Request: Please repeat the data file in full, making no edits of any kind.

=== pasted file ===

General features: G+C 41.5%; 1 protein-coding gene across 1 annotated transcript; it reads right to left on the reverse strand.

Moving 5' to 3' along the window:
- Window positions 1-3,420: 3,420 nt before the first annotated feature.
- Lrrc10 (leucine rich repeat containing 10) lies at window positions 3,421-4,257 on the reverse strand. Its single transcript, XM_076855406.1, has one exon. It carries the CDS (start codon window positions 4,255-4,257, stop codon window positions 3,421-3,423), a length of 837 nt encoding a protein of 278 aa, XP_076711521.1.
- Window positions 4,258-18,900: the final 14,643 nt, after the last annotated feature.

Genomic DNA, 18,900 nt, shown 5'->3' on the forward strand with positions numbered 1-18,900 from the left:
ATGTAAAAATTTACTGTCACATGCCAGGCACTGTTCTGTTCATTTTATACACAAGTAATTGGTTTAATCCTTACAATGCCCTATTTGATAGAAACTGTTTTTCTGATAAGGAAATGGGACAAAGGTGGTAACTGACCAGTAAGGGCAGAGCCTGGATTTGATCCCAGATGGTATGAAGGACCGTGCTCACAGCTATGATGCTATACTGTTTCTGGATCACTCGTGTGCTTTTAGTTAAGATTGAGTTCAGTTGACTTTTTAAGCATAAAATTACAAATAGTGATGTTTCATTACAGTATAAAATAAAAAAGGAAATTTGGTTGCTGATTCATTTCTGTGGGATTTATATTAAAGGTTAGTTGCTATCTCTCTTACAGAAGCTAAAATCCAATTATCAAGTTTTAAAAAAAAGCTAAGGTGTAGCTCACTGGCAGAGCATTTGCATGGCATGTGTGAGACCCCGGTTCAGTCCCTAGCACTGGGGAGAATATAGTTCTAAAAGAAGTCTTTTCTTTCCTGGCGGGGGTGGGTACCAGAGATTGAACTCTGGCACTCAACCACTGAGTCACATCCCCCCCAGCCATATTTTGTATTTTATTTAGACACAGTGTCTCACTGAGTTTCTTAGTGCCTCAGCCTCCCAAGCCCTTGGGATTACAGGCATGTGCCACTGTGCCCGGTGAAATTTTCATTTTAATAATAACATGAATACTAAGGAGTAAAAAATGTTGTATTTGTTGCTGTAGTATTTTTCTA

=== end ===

General features: G+C 41.5%; 1 protein-coding gene across 1 annotated transcript; it reads right to left on the reverse strand.

Moving 5' to 3' along the window:
- Window positions 1-3,420: 3,420 nt before the first annotated feature.
- Lrrc10 (leucine rich repeat containing 10) lies at window positions 3,421-4,257 on the reverse strand. Its single transcript, XM_076855406.1, has one exon. It carries the CDS (start codon window positions 4,255-4,257, stop codon window positions 3,421-3,423), a length of 837 nt encoding a protein of 278 aa, XP_076711521.1.
- Window positions 4,258-18,900: the final 14,643 nt, after the last annotated feature.

Genomic DNA, 18,900 nt, shown 5'->3' on the forward strand with positions numbered 1-18,900 from the left:
ATGTAAAAATTTACTGTCACATGCCAGGCACTGTTCTGTTCATTTTATACACAAGTAATTGGTTTAATCCTTACAATGCCCTATTTGATAGAAACTGTTTTTCTGATAAGGAAATGGGACAAAGGTGGTAACTGACCAGTAAGGGCAGAGCCTGGATTTGATCCCAGATGGTATGAAGGACCGTGCTCACAGCTATGATGCTATACTGTTTCTGGATCACTCGTGTGCTTTTAGTTAAGATTGAGTTCAGTTGACTTTTTAAGCATAAAATTACAAATAGTGATGTTTCATTACAGTATAAAATAAAAAAGGAAATTTGGTTGCTGATTCATTTCTGTGGGATTTATATTAAAGGTTAGTTGCTATCTCTCTTACAGAAGCTAAAATCCAATTATCAAGTTTTAAAAAAAAGCTAAGGTGTAGCTCACTGGCAGAGCATTTGCATGGCATGTGTGAGACCCCGGTTCAGTCCCTAGCACTGGGGAGAATATAGTTCTAAAAGAAGTCTTTTCTTTCCTGGCGGGGGTGGGTACCAGAGATTGAACTCTGGCACTCAACCACTGAGTCACATCCCCCCCAGCCATATTTTGTATTTTATTTAGACACAGTGTCTCACTGAGTTTCTTAGTGCCTCAGCCTCCCAAGCCCTTGGGATTACAGGCATGTGCCACTGTGCCCGGTGAAATTTTCATTTTAATAATAACATGAATACTAAGGAGTAAAAAATGTTGTATTTGTTGCTGTAGTATTTTTCTA